Research project supported by regional ALF-funding, i.e. funding for clinical research from the Västra-Götalands regionen. The project is funded with 0.85 MSEK per year between 2015 and 2017. The application group consisted of Joakim Larsson (Biomedicine), Christina Åhrén (Strama), Erik Kristiansson (Chalmers) and Carl-Fredrik Flach (Biomedicine). The collaboration with the local Strama-organization (Swedish Strategic Program against Antibiotic Resistance) at three major hospitals in the region (SU, SKAS, SÄS) is a very important for the project.

Sewage samples can be seen as pooled feces samples from a large number of individuals. As a complement to traditional patient-based screening, effluent-screening therefore has a potential to rapidly identify trends in the resistance situation to a low cost. Such information can provide input to changes in recommendations of antibiotics use as well as initiate measures to limit dissemination. In this project we will develop and evaluate methods (culturing, metagenomics, PCR, plasmid capture) to quantify selected resistant pathogens, resistance genes and resistance plasmids. Comparisons will be made with patient screening cultures and clinical isolates as well as local antibiotic use.

Evaluation of advanced treatment of sewage effluent in full scale

Research project funded by the Swedish Agency for Marine and Water Management with 9.512 MSEK for 2014-2017. The application group consisted of Jerker Fick (Umeå university, main project leader), Berndt Björlenius (Royal Institute of Technology), Leif Norrgren (Swedish University of Agricultural Sciences) and Joakim Larsson (University of Gothenburg). Additional project-partners include Knivsta Reningsverk, Roslagsvatten and Tomas Brodin (Umeå University).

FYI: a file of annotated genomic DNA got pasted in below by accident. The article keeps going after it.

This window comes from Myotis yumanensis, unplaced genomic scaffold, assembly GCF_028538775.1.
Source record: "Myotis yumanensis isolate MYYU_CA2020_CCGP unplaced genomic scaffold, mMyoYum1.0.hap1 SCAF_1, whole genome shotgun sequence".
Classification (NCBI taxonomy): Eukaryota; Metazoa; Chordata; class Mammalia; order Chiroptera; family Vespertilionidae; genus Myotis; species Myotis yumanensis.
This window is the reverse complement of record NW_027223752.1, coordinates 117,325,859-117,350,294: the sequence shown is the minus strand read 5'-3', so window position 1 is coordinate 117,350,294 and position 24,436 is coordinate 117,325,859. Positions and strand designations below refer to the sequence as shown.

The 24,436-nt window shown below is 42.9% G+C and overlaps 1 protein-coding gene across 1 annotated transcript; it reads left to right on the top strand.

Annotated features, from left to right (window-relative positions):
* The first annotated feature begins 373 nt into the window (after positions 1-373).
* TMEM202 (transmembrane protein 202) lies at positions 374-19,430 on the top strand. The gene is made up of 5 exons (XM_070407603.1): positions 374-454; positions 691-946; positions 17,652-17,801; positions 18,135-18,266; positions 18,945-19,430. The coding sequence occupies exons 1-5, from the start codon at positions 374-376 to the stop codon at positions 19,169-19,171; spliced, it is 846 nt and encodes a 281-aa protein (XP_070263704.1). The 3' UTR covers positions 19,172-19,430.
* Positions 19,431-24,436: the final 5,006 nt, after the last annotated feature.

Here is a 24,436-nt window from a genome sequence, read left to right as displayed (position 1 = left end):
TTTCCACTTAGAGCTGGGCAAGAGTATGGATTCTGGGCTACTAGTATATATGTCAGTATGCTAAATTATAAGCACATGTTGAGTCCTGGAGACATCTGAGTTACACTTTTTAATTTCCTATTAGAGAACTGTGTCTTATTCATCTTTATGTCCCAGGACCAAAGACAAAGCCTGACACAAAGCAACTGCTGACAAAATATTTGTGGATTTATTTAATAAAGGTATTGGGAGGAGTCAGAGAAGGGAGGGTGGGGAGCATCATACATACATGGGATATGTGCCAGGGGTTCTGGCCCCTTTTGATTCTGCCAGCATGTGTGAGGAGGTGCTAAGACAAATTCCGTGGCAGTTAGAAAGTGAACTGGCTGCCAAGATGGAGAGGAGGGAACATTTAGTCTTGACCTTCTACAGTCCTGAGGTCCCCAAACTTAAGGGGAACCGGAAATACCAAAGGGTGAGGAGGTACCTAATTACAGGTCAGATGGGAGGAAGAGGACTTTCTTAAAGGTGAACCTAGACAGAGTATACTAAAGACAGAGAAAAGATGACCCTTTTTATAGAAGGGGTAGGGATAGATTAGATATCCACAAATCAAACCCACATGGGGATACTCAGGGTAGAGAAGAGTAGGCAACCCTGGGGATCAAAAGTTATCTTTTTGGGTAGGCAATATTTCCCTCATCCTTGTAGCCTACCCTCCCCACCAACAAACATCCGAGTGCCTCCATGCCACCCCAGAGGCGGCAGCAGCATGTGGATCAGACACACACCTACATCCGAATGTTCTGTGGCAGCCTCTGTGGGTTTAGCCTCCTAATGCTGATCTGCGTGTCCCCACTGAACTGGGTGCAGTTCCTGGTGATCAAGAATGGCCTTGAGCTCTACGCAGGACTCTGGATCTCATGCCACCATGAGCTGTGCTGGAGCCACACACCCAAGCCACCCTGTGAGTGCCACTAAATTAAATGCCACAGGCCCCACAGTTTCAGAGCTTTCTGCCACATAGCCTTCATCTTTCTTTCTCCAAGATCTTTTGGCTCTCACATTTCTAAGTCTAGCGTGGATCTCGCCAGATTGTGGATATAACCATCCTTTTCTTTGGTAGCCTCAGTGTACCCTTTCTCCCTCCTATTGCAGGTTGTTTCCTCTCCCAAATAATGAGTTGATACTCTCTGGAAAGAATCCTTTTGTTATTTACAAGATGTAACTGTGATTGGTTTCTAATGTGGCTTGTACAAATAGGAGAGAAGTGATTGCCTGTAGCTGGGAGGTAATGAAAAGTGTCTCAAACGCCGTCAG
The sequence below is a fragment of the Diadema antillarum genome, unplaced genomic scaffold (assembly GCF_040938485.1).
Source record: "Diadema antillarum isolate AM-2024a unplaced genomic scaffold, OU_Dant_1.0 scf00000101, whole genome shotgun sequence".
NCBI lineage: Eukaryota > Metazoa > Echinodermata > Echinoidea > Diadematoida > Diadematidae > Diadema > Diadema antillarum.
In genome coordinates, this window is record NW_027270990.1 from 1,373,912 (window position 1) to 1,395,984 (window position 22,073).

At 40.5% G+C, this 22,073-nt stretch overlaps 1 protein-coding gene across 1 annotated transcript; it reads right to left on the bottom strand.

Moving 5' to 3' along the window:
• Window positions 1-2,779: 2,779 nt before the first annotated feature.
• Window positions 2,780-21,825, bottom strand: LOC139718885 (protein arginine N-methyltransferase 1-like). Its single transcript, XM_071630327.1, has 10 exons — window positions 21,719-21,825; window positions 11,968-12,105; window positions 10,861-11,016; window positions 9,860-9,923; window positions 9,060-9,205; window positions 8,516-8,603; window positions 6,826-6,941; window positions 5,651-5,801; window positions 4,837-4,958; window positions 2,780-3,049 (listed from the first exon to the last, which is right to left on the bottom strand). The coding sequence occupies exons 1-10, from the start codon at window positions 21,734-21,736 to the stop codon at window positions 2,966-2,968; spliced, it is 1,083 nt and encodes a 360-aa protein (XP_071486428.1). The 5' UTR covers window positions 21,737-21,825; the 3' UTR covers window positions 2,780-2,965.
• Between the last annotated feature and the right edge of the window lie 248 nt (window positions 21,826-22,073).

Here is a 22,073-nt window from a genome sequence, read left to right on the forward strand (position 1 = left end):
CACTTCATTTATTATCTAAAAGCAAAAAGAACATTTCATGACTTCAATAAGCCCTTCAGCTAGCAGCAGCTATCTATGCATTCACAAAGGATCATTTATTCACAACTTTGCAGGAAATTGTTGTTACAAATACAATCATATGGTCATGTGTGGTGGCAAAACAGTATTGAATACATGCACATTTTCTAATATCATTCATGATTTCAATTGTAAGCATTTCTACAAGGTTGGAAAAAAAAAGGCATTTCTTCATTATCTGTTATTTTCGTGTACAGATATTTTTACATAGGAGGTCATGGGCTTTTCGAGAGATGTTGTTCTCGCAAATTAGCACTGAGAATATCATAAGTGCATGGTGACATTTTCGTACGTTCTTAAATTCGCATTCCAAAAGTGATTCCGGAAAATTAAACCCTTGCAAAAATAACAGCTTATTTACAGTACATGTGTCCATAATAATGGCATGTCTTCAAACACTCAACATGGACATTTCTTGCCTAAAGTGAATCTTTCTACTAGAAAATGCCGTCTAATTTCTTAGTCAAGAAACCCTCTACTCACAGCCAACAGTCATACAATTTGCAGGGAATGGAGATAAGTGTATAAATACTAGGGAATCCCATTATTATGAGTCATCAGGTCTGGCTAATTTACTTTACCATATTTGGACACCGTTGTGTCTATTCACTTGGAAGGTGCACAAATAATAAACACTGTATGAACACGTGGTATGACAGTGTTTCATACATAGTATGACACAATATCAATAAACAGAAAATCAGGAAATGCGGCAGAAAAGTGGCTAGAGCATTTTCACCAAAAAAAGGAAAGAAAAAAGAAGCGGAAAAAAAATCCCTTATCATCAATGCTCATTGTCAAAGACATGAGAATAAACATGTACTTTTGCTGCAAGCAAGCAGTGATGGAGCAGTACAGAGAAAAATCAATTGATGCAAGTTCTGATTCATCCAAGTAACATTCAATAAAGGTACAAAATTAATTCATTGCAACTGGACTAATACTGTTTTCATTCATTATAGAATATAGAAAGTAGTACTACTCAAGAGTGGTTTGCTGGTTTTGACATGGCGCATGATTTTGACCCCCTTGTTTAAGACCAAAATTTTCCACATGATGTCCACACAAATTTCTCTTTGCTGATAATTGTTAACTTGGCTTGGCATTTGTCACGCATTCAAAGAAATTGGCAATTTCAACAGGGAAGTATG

In this project we will implement ozonation as a method to remove pharmaceuticals, microbes and other micro-pollutants from sewage effluents. Ozonation will be implemented on full scale at a Swedish sewage treatment plant in Knivsta. This will provide us with valuable experience from practical implementation at full scale. We will also evaluate the removal of 120 pharmaceuticals, other micropollutants and microbes from the effluent. We will follow several upstream and downstream sites in the receiving river before, during and after the ozonation period in order to evaluate the effects of ozonation on the river microbial communities (including antibiotic-resistant bacteria), fish and invertebrate communities.

NoCURE: Novel Carbapenemases – UnRaveling the Enviromental reservoir

Framework project funded by the Swedish Research Council VR 2014-2017 with 11.4 MSEK. NoCure is led by Joakim Larsson in collaboration with Erik Kristiansson (Chalmers) and Örjan Samuelsen (University Hospital of North Norway).

The transfer of carbapenem resistance genes from harmless environmental microorganisms or human and animal commensals to pathogenic bacteria threatens the use of our last line of de-fense antibiotics. In this project, we will identify novel carbapenemase candidates using e.g. computational predictions of fragmented metagenomic DNA, functional metagenomics, and plasmid capture experiments. We will then characterize their structure, resistance and mobility potential. The research aims to increase our basic understanding of carbapenemases, including their abundance, diversity and transfer mechanisms. It will also address the patterns of co-resistance between carbapenems and other antibiotics and thereby enable more sustainable treatment strategies to avoid development of multi-resistant pathogens. Our results will also provide input to the evaluation and development of novel carbapenems or other antibiotic molecules less prone to resistance problems in the future.